The San Diego Symphony unveiled Thursday a 2017-18 season intended to “feed your curiosity,” with local debut performances of orchestral works by composers ranging from Tchaikovsky to Wynton Marsalis.
The symphony’s chief executive officer, Martha Gilmer, told a gathering of symphony supporters that her goal in creating this year’s season is “stimulating your curiosity” without being too predictable.
“We are looking to bring familiar works to life, as well as introduce new artists and new works to our audiences, not only to feed their curiosity, but also to enlighten and engage,” she said.
Major works planned include Mozart’s somber “Requiem,” Rimsky-Korsakov’s romantic “Scheherazade,” Elgar’s contemplative “Concerto” and Brahm’s pastoral “Symphony No. 2.”
The season features 11 guest conductors as the symphony searches for a successor to Music Director Jahja Ling.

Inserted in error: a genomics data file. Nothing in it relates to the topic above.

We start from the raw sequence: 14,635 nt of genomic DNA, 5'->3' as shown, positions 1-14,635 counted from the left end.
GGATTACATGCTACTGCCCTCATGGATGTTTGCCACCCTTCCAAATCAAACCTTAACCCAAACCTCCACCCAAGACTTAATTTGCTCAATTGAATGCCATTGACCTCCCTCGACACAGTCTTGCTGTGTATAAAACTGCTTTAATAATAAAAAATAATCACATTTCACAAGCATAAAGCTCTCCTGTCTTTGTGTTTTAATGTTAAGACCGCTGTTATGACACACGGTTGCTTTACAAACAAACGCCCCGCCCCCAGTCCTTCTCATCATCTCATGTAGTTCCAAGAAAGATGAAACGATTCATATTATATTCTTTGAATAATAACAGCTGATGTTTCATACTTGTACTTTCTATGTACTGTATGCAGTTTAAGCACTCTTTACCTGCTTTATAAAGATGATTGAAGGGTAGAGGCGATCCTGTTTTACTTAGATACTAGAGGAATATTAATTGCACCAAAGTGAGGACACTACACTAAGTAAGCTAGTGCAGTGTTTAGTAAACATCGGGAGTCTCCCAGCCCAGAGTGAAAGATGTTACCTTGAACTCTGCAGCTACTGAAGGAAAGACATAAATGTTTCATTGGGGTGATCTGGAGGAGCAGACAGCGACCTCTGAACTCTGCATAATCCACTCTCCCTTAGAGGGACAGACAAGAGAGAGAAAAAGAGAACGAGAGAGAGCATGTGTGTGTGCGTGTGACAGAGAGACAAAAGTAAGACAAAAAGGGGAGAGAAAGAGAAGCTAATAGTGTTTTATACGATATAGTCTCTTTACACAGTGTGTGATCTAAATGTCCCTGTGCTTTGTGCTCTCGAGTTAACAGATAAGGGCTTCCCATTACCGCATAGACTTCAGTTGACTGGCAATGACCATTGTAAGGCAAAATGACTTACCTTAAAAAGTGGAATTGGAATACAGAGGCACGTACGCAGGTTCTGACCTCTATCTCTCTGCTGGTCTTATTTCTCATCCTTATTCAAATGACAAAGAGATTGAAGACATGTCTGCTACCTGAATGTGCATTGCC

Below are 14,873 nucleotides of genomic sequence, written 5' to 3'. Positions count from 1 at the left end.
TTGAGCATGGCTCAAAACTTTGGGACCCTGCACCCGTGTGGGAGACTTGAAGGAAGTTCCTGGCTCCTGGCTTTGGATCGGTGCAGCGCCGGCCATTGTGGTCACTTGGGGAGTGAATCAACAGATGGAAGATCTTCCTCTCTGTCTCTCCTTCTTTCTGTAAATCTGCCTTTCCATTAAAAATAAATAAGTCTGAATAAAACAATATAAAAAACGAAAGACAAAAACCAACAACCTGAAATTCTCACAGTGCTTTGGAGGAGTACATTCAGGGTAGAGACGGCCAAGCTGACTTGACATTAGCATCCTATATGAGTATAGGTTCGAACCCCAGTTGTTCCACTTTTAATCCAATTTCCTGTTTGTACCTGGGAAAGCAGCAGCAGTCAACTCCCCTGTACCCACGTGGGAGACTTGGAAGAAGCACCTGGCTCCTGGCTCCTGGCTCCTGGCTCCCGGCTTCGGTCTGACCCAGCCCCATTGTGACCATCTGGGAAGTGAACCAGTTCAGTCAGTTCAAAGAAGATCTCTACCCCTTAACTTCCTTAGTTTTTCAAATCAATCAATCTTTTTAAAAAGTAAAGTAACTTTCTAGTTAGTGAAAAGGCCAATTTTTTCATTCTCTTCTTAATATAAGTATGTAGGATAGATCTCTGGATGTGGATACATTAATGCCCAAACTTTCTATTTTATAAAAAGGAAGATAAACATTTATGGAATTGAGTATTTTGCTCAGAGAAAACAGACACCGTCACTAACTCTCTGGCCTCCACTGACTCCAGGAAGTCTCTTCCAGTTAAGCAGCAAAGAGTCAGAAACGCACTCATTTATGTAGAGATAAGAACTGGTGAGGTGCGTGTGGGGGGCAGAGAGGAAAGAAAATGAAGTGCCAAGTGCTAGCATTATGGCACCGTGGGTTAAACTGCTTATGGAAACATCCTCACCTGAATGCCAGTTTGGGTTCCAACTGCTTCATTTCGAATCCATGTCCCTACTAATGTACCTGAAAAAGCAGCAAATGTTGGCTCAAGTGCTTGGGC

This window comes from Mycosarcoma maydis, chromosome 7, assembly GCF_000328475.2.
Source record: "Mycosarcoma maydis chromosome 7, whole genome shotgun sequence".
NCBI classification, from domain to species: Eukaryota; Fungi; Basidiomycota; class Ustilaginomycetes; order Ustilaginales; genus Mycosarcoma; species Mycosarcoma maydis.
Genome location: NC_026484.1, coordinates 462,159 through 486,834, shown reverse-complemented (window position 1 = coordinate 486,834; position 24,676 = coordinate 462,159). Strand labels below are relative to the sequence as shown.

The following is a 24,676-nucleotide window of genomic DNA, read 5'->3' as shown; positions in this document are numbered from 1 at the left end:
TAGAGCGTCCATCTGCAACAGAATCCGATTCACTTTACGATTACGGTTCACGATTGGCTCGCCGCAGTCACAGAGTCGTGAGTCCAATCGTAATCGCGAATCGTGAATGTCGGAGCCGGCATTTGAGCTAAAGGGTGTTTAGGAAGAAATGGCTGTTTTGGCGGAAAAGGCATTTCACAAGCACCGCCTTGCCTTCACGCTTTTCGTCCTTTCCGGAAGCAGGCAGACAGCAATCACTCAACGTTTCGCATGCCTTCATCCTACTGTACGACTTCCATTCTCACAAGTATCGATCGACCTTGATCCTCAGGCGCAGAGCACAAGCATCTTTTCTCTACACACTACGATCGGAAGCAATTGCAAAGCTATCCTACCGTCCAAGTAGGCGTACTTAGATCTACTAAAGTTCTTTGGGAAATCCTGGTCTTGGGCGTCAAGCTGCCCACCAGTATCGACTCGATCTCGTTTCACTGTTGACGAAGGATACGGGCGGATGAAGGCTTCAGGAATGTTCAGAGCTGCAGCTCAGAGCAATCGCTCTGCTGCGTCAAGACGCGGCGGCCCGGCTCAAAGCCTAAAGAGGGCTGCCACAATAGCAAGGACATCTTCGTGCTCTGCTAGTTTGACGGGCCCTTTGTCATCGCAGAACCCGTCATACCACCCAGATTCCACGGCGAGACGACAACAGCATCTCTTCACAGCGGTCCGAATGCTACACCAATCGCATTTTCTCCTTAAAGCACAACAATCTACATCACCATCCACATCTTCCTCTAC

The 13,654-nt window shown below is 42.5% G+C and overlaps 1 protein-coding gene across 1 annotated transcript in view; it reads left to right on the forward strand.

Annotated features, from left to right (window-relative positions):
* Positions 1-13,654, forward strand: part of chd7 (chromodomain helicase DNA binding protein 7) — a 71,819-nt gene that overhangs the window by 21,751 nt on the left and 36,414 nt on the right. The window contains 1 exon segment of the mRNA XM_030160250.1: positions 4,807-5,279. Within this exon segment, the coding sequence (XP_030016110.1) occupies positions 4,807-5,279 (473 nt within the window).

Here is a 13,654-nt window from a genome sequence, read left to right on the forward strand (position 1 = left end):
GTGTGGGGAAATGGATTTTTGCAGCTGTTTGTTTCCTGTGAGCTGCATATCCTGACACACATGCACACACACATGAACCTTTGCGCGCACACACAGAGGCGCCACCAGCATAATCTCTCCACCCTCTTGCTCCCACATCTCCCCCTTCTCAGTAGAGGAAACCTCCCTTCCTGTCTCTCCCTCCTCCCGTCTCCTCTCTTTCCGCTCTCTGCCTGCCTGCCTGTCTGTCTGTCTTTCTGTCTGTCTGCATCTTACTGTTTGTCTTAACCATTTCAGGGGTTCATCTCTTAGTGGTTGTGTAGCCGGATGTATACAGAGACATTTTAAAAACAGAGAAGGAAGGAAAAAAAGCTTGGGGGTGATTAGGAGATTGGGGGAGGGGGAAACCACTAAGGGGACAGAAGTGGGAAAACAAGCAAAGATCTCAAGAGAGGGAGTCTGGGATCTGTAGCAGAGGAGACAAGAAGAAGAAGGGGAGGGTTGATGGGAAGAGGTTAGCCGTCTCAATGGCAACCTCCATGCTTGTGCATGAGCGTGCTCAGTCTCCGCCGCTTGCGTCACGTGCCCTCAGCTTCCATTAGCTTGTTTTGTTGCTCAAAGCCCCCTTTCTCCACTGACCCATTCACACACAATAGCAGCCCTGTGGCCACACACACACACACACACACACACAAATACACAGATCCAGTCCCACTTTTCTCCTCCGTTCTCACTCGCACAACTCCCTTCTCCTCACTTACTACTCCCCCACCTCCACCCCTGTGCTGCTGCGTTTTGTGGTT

“What I would categorically say is that there are many people conducting the orchestra next year who could be our musical director,” Gilmer said, declining to elaborate further.
There is an emphasis on American classical music, from Winton Marsalis’ “Violin Concerto,” to multiple works by Leonard Bernstein and Samuel Barber’s “Adagio for Strings.” The symphony is also performing the world premiere of Adam Schoenberg‘s “Violin Concerto.”
“I think it’s important that this orchestra play music of our country, but also music of people who came to this country,” she said.
Well-known guest soloists include Pinchas Zukerman, Jean-Yves Thibaudet, Anne Akiko Meyers and Louis Lortie.
>> Subscribe to Times of San Diego’s free daily email newsletter! Click hereFollow Us: